Once the demo had been recorded, my song pluggers began pitching the song to any female artist they thought might be interested in the song. The usual nibbles came in and it was even put on hold a few times and quickly fell back off hold. Reba of course, came to mind as she was recording a new CD and was known for singing powerful, emotional songs. It was pitched to her A&R person at her management company and quickly passed on. Bobby Boyd was our tape copy person at the time and he was determined to get the song directly to Reba so he went to see his girlfriend who worked in Reba’s office and somehow managed to leave it on her desk.
After a few weeks, I was loitering around the front lobby of the BMG office talking with the ladies who manned the phones and Todd Wilkes who was one of our song pluggers. The phone rang and Gerry Travis said out loud “it’s Reba on the line and she wants to know if she can put a song called “Buying Her Roses” on hold. My head turned around as it took a second to realize, oh yeah that’s my song. So Todd took the phone and politely told Reba she could indeed put the song on hold and thanked her before hanging up. Needless to say, I was very excited but still a bit gun shy about getting too excited. Even though I’d only been signed as a writer for about two years at this point, I had many “holds” on other songs that never panned out and even a recording by an artist on Warner Bros. records that never was released. I must admit that I did have a good feeling about this one. I just felt it was right up her alley. This was January of 1991 and we learned Reba wasn’t planning on going into the studio to record her new record until sometime in the summer. So the waiting and the sweating it out, began. Periodically, I would stop by the office and inquire if the song had come off hold or if we were still hanging in there. A few months had passed and I was at home washing my old pick up truck with the radio on and first heard the terribly sad news that Reba McEntire’s band had perished in a tragic plane crash. Somehow she was able to carry on and continue to make music. Summer came and the recording dates were set. Miraculously after eight months and the tragic events Reba had endured, the recording of the new CD had begun. I remember anxiously awaiting any news each day of the recording. When recording masters, the schedule is usually to track two or three songs a day until the 10 or 11 songs are finished. I recall stopping in Maude’s Courtyard a couple of times that week and heard other writer’s rejoicing that Reba had cut their song today. I was happy for them, but they all were my second choice, as Peeps used to say. I was 25 or so at the time and I really needed for my song to make the record in order to keep my publishing deal and kick start my career. Well, the final day of recording had come and this was the song’s last chance. I was so elated when the call came in the following day that Tony Brown, the producer, had indeed tracked the song and that it came out great.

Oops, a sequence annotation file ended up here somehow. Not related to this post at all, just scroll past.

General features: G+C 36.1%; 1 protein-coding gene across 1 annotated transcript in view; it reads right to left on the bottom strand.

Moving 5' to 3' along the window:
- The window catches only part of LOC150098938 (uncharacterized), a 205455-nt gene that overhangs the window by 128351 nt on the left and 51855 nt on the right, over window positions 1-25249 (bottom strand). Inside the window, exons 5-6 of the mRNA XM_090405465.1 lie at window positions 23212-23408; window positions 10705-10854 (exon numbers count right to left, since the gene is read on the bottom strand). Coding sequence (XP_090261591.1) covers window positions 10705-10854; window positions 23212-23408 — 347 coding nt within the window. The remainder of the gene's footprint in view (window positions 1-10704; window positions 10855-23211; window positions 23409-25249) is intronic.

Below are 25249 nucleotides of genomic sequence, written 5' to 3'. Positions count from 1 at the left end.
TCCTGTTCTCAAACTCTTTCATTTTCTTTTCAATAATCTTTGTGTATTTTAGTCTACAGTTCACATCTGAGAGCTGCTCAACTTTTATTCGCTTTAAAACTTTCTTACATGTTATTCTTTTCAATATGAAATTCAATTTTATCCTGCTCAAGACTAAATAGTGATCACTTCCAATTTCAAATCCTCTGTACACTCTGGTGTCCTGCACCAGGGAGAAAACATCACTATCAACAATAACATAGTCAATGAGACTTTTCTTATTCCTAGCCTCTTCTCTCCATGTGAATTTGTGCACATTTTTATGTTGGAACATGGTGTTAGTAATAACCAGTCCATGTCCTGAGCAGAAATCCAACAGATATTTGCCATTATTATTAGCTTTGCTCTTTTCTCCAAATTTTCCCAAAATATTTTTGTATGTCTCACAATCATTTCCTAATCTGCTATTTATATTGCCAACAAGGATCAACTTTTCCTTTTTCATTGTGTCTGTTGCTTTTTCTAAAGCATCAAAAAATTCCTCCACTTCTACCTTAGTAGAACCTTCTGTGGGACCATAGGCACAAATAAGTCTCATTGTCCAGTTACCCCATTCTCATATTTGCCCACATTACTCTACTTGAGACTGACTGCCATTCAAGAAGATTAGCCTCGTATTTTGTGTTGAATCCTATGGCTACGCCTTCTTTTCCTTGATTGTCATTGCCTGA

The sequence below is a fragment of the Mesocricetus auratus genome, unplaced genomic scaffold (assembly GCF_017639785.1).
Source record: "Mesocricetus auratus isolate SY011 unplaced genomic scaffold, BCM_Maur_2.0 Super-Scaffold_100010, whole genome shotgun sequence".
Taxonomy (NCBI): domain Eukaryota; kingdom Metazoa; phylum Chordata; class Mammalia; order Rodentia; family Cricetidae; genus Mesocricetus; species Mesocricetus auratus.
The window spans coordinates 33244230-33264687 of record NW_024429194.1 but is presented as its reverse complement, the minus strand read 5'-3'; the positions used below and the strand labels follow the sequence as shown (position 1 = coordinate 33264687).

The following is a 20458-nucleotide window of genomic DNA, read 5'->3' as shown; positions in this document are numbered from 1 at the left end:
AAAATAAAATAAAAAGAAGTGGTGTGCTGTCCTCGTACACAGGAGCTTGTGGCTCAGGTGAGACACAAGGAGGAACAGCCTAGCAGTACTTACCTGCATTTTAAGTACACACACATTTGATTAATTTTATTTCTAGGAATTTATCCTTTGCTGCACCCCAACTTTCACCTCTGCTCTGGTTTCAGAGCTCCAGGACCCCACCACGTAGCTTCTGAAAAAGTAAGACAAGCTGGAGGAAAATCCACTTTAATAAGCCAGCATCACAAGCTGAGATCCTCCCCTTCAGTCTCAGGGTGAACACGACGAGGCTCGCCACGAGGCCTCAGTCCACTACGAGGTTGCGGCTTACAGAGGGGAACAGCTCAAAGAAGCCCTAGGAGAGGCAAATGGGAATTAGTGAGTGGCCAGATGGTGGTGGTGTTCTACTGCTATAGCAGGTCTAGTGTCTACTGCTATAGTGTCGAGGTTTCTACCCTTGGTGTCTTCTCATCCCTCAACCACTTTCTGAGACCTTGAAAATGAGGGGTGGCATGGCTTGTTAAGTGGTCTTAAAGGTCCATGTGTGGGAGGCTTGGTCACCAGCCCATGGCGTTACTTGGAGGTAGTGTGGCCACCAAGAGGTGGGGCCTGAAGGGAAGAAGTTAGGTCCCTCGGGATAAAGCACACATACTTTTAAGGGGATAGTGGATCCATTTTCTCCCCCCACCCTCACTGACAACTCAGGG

Typically, an album will have 4 singles released to radio as singles. We were slated to be the 4 single, even song books had been issued listing “Buying Her Roses” as one of the hits from the album, but alas, at the last minute, the MCA Record’s label head decided instead to release my pal Layng Martine’s beautiful song “The Greatest Man I Never Knew” as the final single from the album.
The “For My Broken Heart” album was the first Country female, studio album, to reach double platinum status. It has gone on to sell well over 5 million copies. I’m thankful to this day for Miss Reba recording our song, it certainly helped me keep my publishing deal and allowed me to continue to do what I love.” – Joe Doyle